The other part is, even when my children were small, I had never lived in a place where I had such a sense of community. When you run into another expat, it’s like you’re friends instantly. It’s a very, very different life to live in a foreign country and have most of the people that you communicate with day in and day out to also be foreigners. The expats are like magnets to each other. I can actually be driving or walking down the street and look down the way and cross the street, and I can tell you whether the other person is a gringo or a Mexican, even if I can only see the back of him.  Expats walk differently. It’s kind of eerie.
 
That sense of community is what keeps me here. Of course, on a personal note, my artwork keeps me here. I sell a lot of art and it is what I love doing. And thank goodness, because I don’t know what I’d do all day. So I like that about living in Mexico. I don’t like the long distances to get of here. Mazatlan is best spot, beach wise. I would not belong in Puerto Vallarta or Acapulco or Playa Del Carmen. More people would speak English but it’s a little too flashy for me
 
It’s typical to fly in and out in Mexico. You can fly to Puerto Vallarta, Playa Del Carmen, Cancun, etc. via cheap round trip tickets. Getting in and out of Mazatlan is pricey and not so easy, so that can be frustrating.
 
Here in Mazatlan, Mexico, I can afford to have a handyman. My husband is not here anymore so I have this kid who comes several days a week and it doesn’t cost me hardly anything.  The downside of that is, because of that, I have to do extra to look out for his family. How can I not? If they’re hungry, I’m going to get them some food. I don’t want the three little kids to go hungry.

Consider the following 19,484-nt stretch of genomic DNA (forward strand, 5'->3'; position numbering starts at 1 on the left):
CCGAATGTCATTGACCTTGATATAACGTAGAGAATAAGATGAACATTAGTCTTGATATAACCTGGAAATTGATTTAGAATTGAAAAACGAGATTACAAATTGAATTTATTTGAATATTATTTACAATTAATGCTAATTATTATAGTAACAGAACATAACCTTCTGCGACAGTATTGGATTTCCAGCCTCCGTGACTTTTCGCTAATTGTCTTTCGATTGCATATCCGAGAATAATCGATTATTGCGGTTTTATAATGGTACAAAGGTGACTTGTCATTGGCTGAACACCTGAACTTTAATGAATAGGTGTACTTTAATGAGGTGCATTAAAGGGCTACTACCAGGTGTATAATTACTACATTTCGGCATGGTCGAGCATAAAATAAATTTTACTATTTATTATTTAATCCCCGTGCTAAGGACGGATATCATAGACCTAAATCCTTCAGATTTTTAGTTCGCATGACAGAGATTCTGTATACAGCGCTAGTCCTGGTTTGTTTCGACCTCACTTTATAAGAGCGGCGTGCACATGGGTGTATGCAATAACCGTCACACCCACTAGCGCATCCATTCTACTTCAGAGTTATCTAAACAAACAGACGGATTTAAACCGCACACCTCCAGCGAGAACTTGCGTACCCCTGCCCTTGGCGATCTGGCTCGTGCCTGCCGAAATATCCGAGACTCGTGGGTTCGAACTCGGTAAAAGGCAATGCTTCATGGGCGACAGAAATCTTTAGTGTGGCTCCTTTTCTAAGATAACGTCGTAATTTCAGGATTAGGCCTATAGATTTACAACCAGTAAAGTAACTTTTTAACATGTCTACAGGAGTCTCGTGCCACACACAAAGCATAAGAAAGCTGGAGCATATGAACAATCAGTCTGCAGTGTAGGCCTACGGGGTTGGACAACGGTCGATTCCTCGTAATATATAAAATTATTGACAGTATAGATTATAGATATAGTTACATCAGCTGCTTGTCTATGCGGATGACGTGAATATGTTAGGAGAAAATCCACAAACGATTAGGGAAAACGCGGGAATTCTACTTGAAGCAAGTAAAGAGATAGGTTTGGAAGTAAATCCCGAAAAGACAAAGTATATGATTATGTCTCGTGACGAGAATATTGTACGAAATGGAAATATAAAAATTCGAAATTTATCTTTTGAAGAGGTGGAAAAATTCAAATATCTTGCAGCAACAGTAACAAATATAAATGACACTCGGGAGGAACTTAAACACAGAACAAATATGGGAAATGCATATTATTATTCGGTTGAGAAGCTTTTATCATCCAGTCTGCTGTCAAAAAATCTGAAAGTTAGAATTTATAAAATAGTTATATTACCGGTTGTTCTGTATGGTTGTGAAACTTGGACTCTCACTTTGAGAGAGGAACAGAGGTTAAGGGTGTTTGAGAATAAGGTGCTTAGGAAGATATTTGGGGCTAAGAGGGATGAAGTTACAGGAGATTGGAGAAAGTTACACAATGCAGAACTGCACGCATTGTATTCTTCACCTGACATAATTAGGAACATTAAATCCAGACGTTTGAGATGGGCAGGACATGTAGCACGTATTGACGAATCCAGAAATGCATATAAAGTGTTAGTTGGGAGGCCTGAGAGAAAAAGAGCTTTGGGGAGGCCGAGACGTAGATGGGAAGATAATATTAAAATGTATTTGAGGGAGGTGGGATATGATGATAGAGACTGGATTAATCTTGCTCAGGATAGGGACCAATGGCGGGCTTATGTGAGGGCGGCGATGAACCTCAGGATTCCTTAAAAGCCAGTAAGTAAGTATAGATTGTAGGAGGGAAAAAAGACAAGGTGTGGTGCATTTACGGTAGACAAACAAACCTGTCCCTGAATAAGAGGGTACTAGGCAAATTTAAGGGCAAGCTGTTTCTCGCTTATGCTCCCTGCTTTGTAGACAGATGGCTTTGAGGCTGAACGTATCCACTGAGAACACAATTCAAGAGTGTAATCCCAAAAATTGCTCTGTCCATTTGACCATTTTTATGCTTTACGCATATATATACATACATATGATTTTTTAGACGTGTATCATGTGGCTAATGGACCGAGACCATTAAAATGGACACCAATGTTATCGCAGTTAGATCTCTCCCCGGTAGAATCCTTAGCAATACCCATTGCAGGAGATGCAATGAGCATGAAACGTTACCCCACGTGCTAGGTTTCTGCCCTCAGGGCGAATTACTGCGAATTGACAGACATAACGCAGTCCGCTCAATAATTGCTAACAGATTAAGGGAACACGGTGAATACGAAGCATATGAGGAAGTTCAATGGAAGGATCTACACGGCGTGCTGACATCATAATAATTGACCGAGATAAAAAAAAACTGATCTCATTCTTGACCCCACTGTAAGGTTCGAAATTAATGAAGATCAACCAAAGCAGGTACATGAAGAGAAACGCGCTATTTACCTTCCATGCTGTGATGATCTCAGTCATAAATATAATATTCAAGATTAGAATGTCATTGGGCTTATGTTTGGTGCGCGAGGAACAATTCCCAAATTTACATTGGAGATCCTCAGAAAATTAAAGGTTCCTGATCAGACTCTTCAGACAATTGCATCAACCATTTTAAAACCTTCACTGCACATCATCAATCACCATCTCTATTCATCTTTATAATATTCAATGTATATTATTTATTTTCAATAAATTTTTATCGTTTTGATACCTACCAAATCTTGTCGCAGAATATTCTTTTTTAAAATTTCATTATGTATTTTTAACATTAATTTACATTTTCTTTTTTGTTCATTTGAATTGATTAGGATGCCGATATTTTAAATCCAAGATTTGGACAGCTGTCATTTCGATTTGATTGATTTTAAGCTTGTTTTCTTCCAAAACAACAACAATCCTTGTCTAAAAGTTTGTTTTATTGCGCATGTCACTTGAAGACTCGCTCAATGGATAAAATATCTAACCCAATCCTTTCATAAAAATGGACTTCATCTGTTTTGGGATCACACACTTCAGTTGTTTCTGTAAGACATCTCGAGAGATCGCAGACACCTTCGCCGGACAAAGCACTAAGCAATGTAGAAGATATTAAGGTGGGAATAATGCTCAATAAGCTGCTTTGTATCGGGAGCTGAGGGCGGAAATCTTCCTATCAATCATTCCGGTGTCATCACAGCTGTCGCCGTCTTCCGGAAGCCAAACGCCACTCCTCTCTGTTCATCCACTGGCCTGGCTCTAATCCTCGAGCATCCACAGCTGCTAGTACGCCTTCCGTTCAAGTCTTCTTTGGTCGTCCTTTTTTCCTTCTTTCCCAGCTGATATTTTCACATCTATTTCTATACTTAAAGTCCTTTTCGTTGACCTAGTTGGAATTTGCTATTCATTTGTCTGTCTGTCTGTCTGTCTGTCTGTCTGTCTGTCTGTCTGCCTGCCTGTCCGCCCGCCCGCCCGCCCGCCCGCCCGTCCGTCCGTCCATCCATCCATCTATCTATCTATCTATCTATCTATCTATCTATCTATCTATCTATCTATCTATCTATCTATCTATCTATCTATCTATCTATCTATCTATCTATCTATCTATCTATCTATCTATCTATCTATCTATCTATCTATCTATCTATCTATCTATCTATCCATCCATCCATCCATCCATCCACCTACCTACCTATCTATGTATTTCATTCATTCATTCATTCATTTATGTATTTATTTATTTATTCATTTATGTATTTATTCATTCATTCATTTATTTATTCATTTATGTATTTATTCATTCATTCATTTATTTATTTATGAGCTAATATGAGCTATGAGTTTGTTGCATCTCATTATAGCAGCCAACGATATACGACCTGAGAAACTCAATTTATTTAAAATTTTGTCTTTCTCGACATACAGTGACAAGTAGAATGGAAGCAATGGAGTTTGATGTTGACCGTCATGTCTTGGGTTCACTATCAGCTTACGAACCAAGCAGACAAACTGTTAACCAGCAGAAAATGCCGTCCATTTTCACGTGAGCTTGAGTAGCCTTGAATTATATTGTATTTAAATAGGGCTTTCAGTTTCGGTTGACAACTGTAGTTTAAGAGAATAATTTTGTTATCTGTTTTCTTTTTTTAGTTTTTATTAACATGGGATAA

Sometimes it can be difficult to deal with the poverty, and there is real poverty. Rarely a day goes by that I don’t have a beggar at my door. This is partly because I live in a single-family dwelling and it’s easy to walk up and ring my doorbell. Probably at a high-rise condo, that just doesn’t happen. So you do find yourself having to help people with their medicine.  I just had to give my handyman 2,000 pesos (US $121.20) the other day extra because his kids got dengue. And he was really sick, so he had to go to the hospital. What are you going to do? I can’t let the kid die. I’ve never experienced that in the US, unless it was my own family. And certainly in the US, I wouldn’t have a beggar at my door. It might be on the street corner but they’re not going to be knocking on my door.
 
I would recommend living here.  Overall, you can live here cheaper, and you can get pretty decent medical care. If it gets to be a serious problem, you probably want to go home, especially if you’re on Medicare. I pay for most of my medicine out of pocket.
 
I don’t want to go back to the US. Sometimes it’s frustrating as it can be. I’d rather go visit a couple of times a year and take my car and come back with my art supplies and some groceries that I like having, but stay here in Mazatlan. Here in Mazatlan, I have a nice little house. I’ve got about $125, 000 invested in it. It’s a perfect space for me. Sometimes it’s really the distance to the US that probably I would have to tell you is my most daunting issue.
 
(Cliff diving in Mazatlan, Mexico, pictured.)